God’s calling is out of consumerism, out of all the burnt offerings and sacrifices (conscious, unending activity) and towards obedience and contentment (active, Spirit-led living), for

God is the real thing—
the living God, the eternal King. (Jeremiah 10)

In God and his blessings we should find every feeling and purpose of living. He is the living God, and he gives that abundant life to us not through the prosperity gospel or consumerism preached far and wide, but through the abundant life of Himself. Our abundant life is not things, it is God—in him we live and move and have our being.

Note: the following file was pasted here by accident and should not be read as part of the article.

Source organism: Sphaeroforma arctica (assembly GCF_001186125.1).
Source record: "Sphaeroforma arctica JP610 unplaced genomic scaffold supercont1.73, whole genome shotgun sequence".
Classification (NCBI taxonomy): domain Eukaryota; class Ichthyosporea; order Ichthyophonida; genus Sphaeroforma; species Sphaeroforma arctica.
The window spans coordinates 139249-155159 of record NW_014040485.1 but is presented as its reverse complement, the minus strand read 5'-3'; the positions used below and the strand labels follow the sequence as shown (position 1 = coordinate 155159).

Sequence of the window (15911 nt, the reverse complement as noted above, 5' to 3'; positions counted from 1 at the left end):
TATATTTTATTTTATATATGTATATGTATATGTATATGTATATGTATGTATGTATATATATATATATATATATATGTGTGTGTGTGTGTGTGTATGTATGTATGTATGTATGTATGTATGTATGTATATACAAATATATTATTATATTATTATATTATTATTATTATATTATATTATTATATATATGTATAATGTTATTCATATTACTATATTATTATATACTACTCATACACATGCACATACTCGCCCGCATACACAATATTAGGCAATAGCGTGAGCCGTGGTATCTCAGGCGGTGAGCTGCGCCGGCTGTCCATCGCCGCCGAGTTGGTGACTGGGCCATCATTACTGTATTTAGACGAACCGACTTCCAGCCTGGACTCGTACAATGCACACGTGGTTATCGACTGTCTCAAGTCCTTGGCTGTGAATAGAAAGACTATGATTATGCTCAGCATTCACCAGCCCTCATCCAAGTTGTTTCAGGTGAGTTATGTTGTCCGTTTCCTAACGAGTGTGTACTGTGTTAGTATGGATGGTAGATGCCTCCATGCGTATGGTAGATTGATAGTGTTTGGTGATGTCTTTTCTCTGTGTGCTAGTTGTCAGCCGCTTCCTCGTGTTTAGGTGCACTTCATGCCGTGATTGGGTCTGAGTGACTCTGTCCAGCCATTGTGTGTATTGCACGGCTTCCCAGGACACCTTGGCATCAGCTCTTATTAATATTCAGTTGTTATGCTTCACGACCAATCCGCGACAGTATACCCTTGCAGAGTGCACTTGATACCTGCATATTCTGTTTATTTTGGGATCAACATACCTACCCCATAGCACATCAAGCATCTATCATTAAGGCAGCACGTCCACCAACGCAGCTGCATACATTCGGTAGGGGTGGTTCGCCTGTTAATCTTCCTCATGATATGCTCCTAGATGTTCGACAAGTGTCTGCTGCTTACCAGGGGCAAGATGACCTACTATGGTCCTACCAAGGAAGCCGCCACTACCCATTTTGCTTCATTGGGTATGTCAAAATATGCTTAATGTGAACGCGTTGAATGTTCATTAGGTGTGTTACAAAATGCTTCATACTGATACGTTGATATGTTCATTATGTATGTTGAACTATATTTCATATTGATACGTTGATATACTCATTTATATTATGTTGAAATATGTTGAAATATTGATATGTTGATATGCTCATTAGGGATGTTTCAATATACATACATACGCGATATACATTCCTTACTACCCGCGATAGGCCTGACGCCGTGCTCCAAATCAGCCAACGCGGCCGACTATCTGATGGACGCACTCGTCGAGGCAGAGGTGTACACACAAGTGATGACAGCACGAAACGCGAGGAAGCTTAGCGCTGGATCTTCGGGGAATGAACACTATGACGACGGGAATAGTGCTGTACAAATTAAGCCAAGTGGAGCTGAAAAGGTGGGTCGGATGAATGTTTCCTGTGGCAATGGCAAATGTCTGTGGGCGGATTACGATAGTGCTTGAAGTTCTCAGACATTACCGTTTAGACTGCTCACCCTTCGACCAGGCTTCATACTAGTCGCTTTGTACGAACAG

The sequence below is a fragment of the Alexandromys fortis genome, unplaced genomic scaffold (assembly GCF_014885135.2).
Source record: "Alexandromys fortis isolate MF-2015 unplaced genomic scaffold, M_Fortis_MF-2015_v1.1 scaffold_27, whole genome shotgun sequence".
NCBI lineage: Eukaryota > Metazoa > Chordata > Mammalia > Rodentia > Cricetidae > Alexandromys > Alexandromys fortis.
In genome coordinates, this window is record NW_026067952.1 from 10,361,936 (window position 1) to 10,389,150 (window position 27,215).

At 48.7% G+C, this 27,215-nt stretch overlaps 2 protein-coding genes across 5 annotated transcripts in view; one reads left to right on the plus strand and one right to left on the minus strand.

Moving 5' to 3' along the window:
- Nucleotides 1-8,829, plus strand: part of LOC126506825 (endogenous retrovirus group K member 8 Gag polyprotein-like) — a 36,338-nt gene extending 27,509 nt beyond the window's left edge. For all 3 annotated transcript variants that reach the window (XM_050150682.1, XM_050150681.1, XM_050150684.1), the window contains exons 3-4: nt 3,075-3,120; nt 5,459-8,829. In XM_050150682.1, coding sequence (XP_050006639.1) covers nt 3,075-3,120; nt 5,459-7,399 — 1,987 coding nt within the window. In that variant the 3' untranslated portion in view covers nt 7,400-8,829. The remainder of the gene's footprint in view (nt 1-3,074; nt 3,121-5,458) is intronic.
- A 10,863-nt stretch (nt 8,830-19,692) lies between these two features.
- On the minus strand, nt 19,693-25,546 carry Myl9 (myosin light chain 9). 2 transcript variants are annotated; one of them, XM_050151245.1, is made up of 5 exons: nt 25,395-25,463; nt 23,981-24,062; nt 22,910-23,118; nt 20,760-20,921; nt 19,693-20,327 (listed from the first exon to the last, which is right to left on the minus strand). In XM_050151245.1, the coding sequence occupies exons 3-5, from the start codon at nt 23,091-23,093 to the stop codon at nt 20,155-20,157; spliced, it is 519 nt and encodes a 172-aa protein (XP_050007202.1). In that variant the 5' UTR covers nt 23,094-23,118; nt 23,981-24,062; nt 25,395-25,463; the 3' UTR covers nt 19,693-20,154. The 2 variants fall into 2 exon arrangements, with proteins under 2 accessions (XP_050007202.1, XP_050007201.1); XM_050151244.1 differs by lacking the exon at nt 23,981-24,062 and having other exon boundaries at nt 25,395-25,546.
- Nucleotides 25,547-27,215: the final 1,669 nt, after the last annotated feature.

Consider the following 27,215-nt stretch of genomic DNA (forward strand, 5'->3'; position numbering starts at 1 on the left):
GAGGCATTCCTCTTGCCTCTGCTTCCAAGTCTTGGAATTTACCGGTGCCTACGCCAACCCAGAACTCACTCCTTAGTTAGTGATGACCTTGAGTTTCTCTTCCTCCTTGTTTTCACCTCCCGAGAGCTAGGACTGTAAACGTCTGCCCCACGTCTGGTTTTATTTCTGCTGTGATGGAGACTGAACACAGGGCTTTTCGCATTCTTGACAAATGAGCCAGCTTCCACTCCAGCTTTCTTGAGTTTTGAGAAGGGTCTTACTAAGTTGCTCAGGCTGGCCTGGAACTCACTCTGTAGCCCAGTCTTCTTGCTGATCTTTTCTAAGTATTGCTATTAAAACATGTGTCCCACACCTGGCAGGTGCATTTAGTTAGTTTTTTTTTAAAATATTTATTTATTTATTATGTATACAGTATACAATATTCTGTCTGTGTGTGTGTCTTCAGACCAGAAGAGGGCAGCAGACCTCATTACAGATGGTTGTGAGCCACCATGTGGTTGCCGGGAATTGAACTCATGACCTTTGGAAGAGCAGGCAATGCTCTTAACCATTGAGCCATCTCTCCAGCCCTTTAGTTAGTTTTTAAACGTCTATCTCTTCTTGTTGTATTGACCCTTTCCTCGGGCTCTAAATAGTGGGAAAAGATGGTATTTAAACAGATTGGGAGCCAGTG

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Milbank, John. ”Soveriegnty, Empire, Capital and Terror.” South Atlantic Quarterly, 2002, vol. 101.

All Biblical excerpts are from Eugene Peterson’s The Message.

Author Bio:: Thom Turner is an English Literature graduate student at Rutgers University. He is the Editor of Everyday Liturgy, a community blog discussing the intersection of liturgy, theology, and culture. Thom also is the leader of EmergentNJ, the emergent cohort of Northern New Jersey.